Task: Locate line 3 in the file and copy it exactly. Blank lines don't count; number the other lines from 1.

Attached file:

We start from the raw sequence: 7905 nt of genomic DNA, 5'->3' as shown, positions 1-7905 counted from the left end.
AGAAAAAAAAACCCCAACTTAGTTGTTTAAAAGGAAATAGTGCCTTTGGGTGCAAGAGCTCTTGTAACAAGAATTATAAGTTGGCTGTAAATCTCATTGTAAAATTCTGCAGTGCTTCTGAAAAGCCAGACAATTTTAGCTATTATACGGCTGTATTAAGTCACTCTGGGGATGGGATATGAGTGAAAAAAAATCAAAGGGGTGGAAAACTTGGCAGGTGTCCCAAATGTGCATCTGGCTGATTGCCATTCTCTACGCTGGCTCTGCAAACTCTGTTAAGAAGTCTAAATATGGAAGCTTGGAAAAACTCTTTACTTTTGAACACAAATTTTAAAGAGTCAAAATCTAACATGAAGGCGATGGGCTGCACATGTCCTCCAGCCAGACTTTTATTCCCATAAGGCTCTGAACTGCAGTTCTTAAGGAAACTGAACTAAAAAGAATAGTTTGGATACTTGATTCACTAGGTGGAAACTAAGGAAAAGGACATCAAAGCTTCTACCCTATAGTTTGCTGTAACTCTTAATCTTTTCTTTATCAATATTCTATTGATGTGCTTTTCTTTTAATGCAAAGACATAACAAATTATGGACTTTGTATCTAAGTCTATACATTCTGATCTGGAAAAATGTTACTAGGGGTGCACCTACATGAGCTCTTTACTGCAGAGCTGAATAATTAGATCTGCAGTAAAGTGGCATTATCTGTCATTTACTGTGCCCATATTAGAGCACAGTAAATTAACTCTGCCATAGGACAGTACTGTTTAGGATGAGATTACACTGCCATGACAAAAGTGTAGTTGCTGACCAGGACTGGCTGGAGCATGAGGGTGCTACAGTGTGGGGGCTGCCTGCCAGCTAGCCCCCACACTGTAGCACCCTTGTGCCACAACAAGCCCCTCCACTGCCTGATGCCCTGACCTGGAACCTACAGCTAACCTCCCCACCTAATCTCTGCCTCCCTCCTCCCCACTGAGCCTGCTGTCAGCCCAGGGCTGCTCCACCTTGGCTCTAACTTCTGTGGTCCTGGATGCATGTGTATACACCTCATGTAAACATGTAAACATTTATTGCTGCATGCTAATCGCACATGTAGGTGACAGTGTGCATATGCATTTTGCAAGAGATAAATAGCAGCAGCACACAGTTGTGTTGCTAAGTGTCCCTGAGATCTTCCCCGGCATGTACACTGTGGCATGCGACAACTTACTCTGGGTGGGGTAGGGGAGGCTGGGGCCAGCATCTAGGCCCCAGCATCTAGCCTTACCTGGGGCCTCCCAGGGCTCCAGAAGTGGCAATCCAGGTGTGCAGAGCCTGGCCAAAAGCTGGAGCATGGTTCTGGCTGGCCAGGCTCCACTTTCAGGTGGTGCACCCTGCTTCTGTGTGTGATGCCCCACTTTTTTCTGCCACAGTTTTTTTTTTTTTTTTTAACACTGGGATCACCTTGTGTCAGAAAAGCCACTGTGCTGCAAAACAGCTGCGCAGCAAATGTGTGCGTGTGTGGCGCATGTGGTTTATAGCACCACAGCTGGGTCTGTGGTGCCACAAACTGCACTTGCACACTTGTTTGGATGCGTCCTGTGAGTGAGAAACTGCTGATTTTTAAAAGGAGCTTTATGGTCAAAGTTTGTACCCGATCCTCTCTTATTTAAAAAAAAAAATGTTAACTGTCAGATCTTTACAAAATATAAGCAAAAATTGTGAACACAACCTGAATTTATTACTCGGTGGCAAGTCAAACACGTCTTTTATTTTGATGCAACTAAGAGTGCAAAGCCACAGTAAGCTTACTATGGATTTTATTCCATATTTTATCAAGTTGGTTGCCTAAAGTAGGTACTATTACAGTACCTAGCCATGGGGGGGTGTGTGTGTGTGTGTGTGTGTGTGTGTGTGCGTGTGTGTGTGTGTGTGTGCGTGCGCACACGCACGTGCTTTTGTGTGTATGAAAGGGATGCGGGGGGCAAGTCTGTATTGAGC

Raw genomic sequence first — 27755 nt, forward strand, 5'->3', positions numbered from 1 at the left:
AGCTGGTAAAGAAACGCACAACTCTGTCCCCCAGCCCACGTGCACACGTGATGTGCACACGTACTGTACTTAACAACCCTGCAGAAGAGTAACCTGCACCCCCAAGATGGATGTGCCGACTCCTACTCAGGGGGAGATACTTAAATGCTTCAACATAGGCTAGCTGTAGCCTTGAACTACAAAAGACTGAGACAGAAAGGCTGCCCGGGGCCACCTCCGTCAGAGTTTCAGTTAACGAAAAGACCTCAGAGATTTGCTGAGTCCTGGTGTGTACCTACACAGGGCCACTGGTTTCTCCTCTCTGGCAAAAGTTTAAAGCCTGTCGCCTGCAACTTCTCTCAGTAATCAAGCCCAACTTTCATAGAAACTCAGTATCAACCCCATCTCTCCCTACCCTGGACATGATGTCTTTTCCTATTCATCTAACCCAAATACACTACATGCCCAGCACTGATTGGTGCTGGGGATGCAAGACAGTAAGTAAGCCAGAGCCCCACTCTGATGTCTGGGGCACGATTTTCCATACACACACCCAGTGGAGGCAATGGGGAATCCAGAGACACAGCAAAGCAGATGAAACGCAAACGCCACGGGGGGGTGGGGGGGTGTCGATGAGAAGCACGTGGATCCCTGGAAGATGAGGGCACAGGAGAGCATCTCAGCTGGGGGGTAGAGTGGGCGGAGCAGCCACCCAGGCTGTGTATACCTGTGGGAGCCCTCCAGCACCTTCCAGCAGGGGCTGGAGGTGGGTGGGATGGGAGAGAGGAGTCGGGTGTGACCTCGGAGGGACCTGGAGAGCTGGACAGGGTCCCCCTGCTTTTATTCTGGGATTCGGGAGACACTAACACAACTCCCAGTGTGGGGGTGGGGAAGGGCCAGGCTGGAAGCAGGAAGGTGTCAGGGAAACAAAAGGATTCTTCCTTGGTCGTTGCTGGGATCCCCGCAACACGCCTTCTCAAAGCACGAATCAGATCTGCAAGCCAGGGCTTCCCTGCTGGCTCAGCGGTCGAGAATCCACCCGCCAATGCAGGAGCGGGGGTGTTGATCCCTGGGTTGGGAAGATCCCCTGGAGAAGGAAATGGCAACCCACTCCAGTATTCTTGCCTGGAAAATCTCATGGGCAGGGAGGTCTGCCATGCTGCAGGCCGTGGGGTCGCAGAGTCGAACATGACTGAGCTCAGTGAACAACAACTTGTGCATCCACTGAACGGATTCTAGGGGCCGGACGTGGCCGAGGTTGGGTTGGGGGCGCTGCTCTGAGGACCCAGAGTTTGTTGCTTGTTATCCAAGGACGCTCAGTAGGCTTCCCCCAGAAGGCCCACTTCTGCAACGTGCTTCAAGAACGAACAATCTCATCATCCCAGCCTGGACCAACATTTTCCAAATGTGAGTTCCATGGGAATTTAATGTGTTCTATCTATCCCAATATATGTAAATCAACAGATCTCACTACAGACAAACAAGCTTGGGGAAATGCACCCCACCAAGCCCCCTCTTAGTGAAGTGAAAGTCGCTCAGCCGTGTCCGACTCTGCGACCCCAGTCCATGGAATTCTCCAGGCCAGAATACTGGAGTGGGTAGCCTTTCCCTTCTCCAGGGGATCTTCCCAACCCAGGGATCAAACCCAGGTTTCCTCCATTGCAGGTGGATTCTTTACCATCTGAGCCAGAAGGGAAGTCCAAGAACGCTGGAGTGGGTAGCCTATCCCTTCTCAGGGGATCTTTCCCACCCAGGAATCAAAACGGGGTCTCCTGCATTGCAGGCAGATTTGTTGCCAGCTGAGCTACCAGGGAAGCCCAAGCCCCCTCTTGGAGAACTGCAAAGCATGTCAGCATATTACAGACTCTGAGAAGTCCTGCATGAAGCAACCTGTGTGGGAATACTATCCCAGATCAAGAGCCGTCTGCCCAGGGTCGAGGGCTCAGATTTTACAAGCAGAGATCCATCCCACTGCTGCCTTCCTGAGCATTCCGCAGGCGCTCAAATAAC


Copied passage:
Raw genomic sequence first — 27755 nt, forward strand, 5'->3', positions numbered from 1 at the left: